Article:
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I have no idea how to solve recurrence relations of the following kind (if they can even be solved), can anyone help me? This arose in my climate change class, it isn't homework but it would greatly simplify my work if I can find a closed form for $c_n$. the relation is this $$C_n=C_{n-1}+g(n)$$ Where $g(n)$ is equal to $$g(n)=-.4+\frac{1+(\frac{.2}{n-34})}{1+(n-34)^\frac{1}{2}}$$

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    $\begingroup$ This is very very unlikely to have a closed form solution... $\endgroup$ – Lukas Geyer Sep 18 '15 at 0:02
  • $\begingroup$ Might as well ask, but I do know this $\endgroup$ – JacksonFitzsimmons Sep 18 '15 at 0:03
  • $\begingroup$ So even though we all know that this one probably isn't solvable, what are some methods for solving recurrence relations? Or should I make that a separate question? $\endgroup$ – JacksonFitzsimmons Sep 18 '15 at 7:34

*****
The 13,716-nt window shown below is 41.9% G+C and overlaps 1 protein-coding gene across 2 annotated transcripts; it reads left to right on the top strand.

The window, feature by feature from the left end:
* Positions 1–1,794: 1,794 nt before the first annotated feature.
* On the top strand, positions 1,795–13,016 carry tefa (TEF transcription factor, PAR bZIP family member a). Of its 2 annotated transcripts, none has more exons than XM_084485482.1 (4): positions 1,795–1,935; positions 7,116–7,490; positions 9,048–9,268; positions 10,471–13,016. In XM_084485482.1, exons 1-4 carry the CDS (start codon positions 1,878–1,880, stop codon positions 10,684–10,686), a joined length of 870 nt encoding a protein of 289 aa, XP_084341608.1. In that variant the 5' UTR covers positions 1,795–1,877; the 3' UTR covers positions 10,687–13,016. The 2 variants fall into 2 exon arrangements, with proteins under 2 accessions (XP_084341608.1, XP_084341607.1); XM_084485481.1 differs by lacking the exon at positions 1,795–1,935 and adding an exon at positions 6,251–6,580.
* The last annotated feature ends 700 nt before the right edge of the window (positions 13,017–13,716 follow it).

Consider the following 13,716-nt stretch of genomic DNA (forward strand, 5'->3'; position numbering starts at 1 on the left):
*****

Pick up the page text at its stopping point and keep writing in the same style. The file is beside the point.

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This is just:

$$ C_n - C_{n - 1} = g(n) $$

so that adding over $k = 1$ to $n$ gives:

$$ C_n = C_0 + \sum_{1 \le k \le n} g(k) $$

As stated, this has no a closed form. But using e.g. the Euler-Maclaurin formula you might get an asymptotic approximation to the value for largeish $n$.

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